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Create Visuals for Your Work

The core purpose of what you do is the one thing that need not change.

I recently held a meeting for the sole purpose of creating a visualization for the project. This is a project that has been on-going to five years that I just took over and I was struggling to understand the relationships between the teams and the data flow between them. I suggested we have a call with one person from each team to outline this process, since no one person on the project understood it all.

During the meeting, I created a simple flow chart showing the flow of data. I did nothing fancy, just created a box for each team and arrows showing the flow. After about 15 minutes, we had a visual to illustrate the data dependencies each team had. Now I have a graphic to show that takes about 30 seconds to understand. Again, this project has been going on for five years with no one understanding this process until now.

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Abstract to Concrete

The reason graphics are so useful is because of how we interpret the world. We fundamentally observe the world around us and build concepts in our mind to represent them. In other words, we observe that which is concrete and derive the abstract from what we see.

Our mind is extremely powerful at creating concepts but communicating concepts are very difficult. Anyone who's ever read a text book on epistemology has experienced this difficulty. Communicating ideas, such as morality, is nearly impossible for us. Instead, what we do is concretize the concepts by putting them into other mediums such as stories. Complex emotions are easier communicated by music than by explanations.

Once we have concretized the concepts, meaning we have converted the abstract idea into a tangible form that can be shared, we can repeat the cycle. We can observe the now concrete concept and derive even more abstract theories from our observations. As an example, we can conceive the idea of a hero and create a story to communicate what a hero is. Then, as we communicate the idea of the hero, we can observe the story and begin to conceive of more complex ideas such as the anti-hero.

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Concretize Your Work

For the past five years, everyone on the project had been attempting to hold the abstract idea of data pathways in their head and were struggling to build upon that idea. In a brief 15 minutes, I was able to concretize the abstract idea by building a visualization for it. I turned the abstract concept into a flow chart, which is to say something tangible that we can all observe and understand. Instantly we were all able to grasp the data flow which allowed us to answer a question that we had previously not been able to do.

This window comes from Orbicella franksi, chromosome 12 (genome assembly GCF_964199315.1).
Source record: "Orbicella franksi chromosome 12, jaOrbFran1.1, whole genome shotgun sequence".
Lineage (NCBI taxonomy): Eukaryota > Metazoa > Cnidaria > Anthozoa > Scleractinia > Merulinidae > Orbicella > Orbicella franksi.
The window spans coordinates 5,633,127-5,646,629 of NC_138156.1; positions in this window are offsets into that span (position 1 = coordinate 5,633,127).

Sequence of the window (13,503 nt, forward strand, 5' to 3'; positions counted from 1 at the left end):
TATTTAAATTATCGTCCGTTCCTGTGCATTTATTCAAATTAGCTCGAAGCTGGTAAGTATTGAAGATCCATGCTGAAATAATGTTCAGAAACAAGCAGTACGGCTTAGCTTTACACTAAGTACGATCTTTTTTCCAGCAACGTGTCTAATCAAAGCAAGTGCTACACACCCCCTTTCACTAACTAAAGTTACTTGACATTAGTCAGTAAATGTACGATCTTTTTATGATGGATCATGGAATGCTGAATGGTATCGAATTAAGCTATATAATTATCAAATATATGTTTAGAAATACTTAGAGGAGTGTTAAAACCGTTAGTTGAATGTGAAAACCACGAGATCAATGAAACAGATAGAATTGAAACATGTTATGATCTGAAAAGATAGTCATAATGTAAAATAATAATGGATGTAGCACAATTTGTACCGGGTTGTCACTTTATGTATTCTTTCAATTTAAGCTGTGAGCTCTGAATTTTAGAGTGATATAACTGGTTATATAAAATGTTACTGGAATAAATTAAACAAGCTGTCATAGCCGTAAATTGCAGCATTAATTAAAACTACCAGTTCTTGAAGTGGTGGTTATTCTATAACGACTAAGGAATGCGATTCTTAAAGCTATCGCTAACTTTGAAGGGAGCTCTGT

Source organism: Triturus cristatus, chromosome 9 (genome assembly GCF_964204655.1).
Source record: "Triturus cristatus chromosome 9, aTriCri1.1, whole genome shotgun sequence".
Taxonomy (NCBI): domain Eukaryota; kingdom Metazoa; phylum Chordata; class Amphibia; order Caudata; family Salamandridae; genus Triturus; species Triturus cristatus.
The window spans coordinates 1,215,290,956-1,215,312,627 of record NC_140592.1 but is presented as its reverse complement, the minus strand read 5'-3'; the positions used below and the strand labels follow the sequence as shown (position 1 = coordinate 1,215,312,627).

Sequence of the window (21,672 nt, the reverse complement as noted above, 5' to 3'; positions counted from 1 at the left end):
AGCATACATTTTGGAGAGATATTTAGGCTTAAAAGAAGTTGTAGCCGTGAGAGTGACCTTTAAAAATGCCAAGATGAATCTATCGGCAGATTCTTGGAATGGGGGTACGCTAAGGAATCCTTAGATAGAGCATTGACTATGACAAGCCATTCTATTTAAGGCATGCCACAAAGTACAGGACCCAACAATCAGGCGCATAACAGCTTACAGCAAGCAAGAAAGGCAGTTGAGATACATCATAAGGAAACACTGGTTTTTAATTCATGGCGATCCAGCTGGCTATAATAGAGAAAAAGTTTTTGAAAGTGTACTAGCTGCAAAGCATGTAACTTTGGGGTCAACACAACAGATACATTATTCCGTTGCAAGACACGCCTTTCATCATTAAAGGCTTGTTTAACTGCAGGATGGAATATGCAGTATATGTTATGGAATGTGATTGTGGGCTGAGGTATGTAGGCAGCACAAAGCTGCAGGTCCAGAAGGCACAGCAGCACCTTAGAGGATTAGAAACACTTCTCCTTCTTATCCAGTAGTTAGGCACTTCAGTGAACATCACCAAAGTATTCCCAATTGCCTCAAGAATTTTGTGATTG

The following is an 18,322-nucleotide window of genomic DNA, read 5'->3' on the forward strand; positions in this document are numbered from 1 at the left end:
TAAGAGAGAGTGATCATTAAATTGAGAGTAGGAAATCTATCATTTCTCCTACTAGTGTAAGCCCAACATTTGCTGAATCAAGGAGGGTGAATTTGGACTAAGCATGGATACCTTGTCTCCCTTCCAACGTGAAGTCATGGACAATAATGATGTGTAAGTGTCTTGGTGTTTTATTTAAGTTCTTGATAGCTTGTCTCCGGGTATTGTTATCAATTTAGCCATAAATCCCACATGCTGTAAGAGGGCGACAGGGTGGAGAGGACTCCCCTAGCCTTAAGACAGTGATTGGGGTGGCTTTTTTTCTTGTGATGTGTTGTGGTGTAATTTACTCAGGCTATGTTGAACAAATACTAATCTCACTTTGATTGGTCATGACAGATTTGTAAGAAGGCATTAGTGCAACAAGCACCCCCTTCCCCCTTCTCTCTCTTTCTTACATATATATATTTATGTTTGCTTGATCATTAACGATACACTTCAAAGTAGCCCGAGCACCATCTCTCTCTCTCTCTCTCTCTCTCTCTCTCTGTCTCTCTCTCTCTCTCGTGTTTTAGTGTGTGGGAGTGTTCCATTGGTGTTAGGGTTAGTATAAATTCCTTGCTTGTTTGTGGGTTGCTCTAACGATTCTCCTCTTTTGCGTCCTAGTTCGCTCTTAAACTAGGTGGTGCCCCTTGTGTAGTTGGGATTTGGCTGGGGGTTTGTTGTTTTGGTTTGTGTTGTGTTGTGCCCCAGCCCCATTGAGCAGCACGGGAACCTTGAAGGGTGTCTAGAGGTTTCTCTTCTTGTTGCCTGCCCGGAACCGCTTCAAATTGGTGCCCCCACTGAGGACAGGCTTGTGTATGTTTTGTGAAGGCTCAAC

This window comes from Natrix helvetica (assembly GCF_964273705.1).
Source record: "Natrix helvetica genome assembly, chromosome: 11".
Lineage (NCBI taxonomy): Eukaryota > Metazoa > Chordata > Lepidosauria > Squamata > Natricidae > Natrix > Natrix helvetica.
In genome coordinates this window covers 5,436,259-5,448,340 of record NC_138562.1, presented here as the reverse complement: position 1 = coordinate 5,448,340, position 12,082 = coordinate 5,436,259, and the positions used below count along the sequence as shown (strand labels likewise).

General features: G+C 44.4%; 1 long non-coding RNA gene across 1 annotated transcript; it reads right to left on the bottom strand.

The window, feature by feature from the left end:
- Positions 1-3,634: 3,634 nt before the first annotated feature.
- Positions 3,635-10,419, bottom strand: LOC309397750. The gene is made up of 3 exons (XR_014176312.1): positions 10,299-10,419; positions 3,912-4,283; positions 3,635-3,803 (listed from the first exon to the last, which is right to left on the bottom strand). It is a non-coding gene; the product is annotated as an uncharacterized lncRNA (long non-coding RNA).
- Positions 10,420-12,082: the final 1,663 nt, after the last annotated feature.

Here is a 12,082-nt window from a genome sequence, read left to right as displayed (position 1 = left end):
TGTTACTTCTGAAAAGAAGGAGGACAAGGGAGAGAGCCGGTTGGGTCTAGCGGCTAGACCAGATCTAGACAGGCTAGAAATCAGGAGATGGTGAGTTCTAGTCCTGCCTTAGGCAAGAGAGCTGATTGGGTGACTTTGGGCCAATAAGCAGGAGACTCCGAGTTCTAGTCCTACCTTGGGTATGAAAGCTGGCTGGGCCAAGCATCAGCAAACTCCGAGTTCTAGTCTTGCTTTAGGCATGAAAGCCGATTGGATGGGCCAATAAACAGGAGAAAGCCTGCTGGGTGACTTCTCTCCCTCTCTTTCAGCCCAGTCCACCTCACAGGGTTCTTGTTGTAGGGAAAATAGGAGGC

This is the reason charts are as effective as they are. You are perfectly capable of reading through every line of data but having it both consolidated and visualized will lead you to immediately understanding it. Charts and graphs concretize the abstract concept which is the relationship between the values you are analyzing.

Organization charts are the same way. I can understand that work for a CEO and that they have others below them. However it's difficult to draw more conclusions that understanding my chain of command. When I see the concretized visualization of an organization chart, I can quickly see the relationship between my chain of command and that of another employee. I am able to draw more complex conclusions such as my next career goals.

Be Silly With It

I have visualizations for things that are absolutely ridiculous. I have Venn Diagrams showing the relationship between a total of 7 items. I have charts for how many emails I send vs receive. I have pie charts showing who I get IMs from during my work day. These serve no direct purpose for my job duties but viewing them gives me a better understanding of my work.

One benefit is that you can create a visualization and, once seen, never look at it again. Unless the data behind it changes, you usually just need to create it and see it once because your mind will remember a concrete observation much better than an abstract idea.

You may also stumble upon new conclusions that you wouldn't have otherwise thought of. Perhaps you feel overwhelmed at work because you have too many meetings. Maybe you create a visualization for it, not expecting anything. I did this and found that I didn't have too many meetings at all. The problem was that at the top of the hour, when I would typically jump from one meeting to another, is when I would receive the most emails and IMs. My problem had nothing to do with the number of meetings and everything to do with the fact that the transition from one meeting to a next was the most hectic part of my day. This led me to be mentally un-prepared for the upcoming meetings as well as prevented me from closing out whatever tasks I was working on in the meeting I just left. Rather than smoothly moving from one meeting to the next, I was overwhelmed by a handful of poorly timed messages. That is much easier to manage.

You never know what benefit visualization can provide for you but if I can leave you with one thought: If something is important enough to think about, try making it concrete and observing what you made. You might find that you draw conclusions about it much faster.

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